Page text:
|About this Recording
8.111112 - BEETHOVEN: Piano Concertos Nos. 4 and 5 (Gieseking) (1939, 1934) (Concerto Recordings, Vol. 3)
Walter Gieseking (1895-1956)
Gieseking's father was a distinguished German doctor with a keen interest in entomology who travelled in France and Italy. As a result, his son Walter was born in Lyon, and spent the first sixteen years of his life in southern France and Italy. Although the young Gieseking played the piano from the age of four, he had no proper tuition until his family moved in 1911 to Hanover, where at the age of sixteen he became a pupil of Karl Leimer at the Hanover Conservatory, studying for three years, after which he had no further tuition. At the age of twenty Gieseking performed the complete Beethoven piano sonatas in six recitals. The First World War, however, interrupted the beginnings of his career, and it was not until 1920, when he was already 25, that he made his dbut in Berlin at the first of seven recitals in the city that season. Although he played music by Debussy and Ravel, composers with whom he would be associated throughout his life, Gieseking was hailed as 'the new Anton Rubinstein', a title which would hardly have been applied to the Gieseking of the 1950s by which time he was acknowledged as one of the finest interpreters of the French impressionists.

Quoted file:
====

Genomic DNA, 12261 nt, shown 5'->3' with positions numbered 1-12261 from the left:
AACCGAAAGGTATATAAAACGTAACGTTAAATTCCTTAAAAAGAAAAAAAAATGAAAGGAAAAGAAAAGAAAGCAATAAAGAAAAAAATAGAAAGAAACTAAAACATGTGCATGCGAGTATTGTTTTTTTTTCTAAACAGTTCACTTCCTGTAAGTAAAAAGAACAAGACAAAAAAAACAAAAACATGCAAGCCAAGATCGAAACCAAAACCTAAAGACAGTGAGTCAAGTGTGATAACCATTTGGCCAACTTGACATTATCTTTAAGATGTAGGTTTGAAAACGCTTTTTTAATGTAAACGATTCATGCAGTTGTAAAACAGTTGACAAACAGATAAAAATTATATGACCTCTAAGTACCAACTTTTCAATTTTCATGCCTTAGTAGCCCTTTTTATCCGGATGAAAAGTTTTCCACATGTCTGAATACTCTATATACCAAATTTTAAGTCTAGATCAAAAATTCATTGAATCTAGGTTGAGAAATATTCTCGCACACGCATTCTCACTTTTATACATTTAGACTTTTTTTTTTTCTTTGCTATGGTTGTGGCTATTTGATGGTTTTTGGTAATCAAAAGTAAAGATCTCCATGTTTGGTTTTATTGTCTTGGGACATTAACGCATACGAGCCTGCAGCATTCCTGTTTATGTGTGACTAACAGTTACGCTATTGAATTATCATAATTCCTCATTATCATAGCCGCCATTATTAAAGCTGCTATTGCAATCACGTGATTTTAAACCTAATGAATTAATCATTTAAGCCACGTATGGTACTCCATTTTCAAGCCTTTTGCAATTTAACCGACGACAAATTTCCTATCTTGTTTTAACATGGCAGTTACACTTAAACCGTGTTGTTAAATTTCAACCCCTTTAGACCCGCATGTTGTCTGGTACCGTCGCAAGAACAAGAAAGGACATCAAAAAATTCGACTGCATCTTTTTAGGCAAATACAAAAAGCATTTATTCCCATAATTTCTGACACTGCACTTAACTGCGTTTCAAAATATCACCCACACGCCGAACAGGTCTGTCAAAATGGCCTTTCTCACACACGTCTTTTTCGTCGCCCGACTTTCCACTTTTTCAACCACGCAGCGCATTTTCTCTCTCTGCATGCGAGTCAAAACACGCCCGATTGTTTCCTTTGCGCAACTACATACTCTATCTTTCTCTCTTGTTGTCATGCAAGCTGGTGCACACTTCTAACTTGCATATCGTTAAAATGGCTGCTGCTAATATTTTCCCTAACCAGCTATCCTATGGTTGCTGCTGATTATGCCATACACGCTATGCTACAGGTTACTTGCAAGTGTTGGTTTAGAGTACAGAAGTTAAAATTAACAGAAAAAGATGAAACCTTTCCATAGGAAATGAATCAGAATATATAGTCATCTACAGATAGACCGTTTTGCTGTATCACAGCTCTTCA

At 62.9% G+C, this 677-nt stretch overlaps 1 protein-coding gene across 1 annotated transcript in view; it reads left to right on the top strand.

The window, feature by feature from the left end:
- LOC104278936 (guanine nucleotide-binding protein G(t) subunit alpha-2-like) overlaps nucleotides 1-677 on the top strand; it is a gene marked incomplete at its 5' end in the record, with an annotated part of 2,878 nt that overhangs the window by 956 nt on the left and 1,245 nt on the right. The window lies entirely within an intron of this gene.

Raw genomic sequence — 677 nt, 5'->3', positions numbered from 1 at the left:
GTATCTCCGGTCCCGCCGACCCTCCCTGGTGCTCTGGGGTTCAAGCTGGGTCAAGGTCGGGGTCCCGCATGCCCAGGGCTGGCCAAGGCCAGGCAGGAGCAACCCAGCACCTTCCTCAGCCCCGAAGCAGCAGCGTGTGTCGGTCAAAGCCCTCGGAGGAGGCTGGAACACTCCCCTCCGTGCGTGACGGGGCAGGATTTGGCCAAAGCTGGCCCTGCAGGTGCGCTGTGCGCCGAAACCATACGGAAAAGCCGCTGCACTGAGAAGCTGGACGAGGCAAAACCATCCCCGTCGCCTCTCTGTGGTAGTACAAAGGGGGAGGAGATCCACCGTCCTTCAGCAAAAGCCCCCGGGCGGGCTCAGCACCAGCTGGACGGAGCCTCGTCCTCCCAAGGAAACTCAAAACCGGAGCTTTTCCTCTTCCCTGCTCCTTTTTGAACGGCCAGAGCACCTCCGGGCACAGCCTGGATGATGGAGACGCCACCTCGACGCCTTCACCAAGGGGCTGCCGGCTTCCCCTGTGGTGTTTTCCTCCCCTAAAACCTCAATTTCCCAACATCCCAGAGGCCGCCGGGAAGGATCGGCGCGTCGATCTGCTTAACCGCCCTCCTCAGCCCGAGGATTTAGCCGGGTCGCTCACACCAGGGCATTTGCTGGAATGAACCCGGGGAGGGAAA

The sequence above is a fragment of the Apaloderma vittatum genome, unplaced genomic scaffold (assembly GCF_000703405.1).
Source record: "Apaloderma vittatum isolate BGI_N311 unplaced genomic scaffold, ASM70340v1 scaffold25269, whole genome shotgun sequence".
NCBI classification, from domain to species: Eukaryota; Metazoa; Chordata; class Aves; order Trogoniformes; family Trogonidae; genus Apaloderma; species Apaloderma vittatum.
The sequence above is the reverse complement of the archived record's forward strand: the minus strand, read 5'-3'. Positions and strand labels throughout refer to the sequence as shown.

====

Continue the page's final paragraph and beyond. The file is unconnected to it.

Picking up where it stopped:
Gieseking made his London dbut in 1923, his American dbut in 1926, and appeared in Paris for the first time in 1928. During the 1930s he spent much of his time touring Europe, the United States and South America. Although he was in America in 1939, he decided to return to Germany at the outbreak of the Second World War. After the war he played in Australia, Japan and South America, but was not able to return to the United States until 1953 owing to his wartime allegiances. In 1955 he embarked on a ten-month tour of America and in the autumn of 1956 undertook a series of continuing recording sessions for EMI in London, where he died at the end of the year.
Before the Second World War Gieseking's repertoire was a good deal wider than it became later. He played concertos by Tchaikovsky and Rachmaninov, piano sonatas by Scriabin, works by Schumann, Beethoven, Mozart and Bach, and championed contemporary composers such as Busoni, Hindemith, Korngold, Krenek, Poulenc, Pfitzner, Schoenberg and Stravinsky, many of whom dedicated works to him. Gieseking became known for his wide palette of tone and dynamics. At his London dbut recital, where his programme included Bach's English Suite in D minor, Scriabin's Piano Sonata No. 4, Op. 30, and Schumann's Waldscenen, Op. 82, one critic wrote, 'Mr Gieseking's skill is great enough in some ways and his pianissimo now and then becomes as nearly nothing as is possible to imagine The Bach was played with perfect clarity and his tone gradations here and in the Debussy pieces were masterly.'